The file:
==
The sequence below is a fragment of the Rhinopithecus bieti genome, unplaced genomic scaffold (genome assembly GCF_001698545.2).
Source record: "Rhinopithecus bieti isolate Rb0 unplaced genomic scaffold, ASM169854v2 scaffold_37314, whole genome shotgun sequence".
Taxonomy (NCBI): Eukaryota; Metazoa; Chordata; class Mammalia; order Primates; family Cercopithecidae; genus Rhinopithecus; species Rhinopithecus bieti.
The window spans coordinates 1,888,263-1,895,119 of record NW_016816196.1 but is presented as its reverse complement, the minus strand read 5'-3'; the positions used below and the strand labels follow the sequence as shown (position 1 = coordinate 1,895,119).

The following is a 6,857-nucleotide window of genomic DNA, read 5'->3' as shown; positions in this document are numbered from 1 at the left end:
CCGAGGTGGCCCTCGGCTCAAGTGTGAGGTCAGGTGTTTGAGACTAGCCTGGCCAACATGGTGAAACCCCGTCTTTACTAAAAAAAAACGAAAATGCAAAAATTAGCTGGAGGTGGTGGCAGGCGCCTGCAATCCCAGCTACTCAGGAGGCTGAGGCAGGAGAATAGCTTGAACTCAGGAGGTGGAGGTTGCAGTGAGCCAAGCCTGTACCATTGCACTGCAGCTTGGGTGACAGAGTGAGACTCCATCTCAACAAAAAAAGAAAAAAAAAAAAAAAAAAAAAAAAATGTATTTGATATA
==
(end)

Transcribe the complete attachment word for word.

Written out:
The sequence below is a fragment of the Rhinopithecus bieti genome, unplaced genomic scaffold (genome assembly GCF_001698545.2).
Source record: "Rhinopithecus bieti isolate Rb0 unplaced genomic scaffold, ASM169854v2 scaffold_37314, whole genome shotgun sequence".
Taxonomy (NCBI): Eukaryota; Metazoa; Chordata; class Mammalia; order Primates; family Cercopithecidae; genus Rhinopithecus; species Rhinopithecus bieti.
The window spans coordinates 1,888,263-1,895,119 of record NW_016816196.1 but is presented as its reverse complement, the minus strand read 5'-3'; the positions used below and the strand labels follow the sequence as shown (position 1 = coordinate 1,895,119).

The following is a 6,857-nucleotide window of genomic DNA, read 5'->3' as shown; positions in this document are numbered from 1 at the left end:
CCGAGGTGGCCCTCGGCTCAAGTGTGAGGTCAGGTGTTTGAGACTAGCCTGGCCAACATGGTGAAACCCCGTCTTTACTAAAAAAAAACGAAAATGCAAAAATTAGCTGGAGGTGGTGGCAGGCGCCTGCAATCCCAGCTACTCAGGAGGCTGAGGCAGGAGAATAGCTTGAACTCAGGAGGTGGAGGTTGCAGTGAGCCAAGCCTGTACCATTGCACTGCAGCTTGGGTGACAGAGTGAGACTCCATCTCAACAAAAAAAGAAAAAAAAAAAAAAAAAAAAAAAAATGTATTTGATATA